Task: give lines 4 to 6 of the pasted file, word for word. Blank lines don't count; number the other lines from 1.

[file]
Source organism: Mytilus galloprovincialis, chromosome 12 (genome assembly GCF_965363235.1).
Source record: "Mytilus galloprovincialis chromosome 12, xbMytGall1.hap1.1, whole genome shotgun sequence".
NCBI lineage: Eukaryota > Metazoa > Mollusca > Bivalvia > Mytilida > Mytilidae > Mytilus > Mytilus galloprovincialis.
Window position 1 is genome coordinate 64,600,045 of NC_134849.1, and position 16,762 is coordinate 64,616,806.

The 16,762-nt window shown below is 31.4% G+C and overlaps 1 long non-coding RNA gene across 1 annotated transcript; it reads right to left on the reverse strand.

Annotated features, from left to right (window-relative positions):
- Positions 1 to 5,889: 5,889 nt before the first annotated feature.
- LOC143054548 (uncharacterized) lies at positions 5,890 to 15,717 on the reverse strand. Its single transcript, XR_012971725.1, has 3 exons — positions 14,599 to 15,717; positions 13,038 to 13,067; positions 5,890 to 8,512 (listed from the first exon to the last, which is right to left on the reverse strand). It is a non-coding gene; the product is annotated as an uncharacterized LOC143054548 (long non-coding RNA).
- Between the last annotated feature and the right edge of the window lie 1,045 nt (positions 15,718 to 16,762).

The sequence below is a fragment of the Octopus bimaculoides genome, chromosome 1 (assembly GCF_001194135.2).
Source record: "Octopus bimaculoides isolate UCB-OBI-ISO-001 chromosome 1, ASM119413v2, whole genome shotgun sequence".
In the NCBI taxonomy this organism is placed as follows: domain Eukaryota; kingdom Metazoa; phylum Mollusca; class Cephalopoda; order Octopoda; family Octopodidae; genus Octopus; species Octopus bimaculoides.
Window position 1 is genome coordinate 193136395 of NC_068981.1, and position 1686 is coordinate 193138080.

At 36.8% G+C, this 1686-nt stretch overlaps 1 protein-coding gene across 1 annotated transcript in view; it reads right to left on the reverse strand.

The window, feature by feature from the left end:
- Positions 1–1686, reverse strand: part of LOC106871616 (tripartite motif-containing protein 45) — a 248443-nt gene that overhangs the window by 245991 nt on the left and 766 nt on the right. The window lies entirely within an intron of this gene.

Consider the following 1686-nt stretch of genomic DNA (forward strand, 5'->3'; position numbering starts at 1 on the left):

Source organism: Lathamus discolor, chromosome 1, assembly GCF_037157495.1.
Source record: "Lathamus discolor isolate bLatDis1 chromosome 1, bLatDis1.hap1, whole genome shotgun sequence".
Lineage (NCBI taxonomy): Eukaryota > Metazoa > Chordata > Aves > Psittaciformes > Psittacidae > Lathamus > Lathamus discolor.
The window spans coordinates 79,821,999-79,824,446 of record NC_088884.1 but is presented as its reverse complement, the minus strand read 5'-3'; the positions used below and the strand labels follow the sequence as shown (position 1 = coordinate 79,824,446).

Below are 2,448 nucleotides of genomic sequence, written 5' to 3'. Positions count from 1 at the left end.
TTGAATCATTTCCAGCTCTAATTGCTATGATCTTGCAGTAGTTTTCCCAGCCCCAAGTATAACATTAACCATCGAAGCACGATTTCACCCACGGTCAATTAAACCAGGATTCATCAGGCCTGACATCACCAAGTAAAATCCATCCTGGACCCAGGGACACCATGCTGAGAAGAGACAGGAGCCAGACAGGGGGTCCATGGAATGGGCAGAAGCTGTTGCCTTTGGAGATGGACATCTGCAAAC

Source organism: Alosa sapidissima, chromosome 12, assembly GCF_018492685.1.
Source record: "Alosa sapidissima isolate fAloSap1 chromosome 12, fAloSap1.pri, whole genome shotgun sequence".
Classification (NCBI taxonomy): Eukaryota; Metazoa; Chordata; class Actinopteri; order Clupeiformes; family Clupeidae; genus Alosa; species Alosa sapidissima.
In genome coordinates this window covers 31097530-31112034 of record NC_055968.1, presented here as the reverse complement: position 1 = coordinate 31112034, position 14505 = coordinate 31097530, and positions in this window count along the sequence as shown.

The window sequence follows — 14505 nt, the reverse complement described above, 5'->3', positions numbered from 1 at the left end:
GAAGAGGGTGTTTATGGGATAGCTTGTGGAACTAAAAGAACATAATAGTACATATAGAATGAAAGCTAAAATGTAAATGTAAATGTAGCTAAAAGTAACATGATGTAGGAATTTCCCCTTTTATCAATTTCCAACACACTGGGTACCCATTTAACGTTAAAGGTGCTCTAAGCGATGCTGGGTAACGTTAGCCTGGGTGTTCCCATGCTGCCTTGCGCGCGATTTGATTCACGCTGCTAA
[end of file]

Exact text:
Window position 1 is genome coordinate 64,600,045 of NC_134849.1, and position 16,762 is coordinate 64,616,806.

The 16,762-nt window shown below is 31.4% G+C and overlaps 1 long non-coding RNA gene across 1 annotated transcript; it reads right to left on the reverse strand.

Annotated features, from left to right (window-relative positions):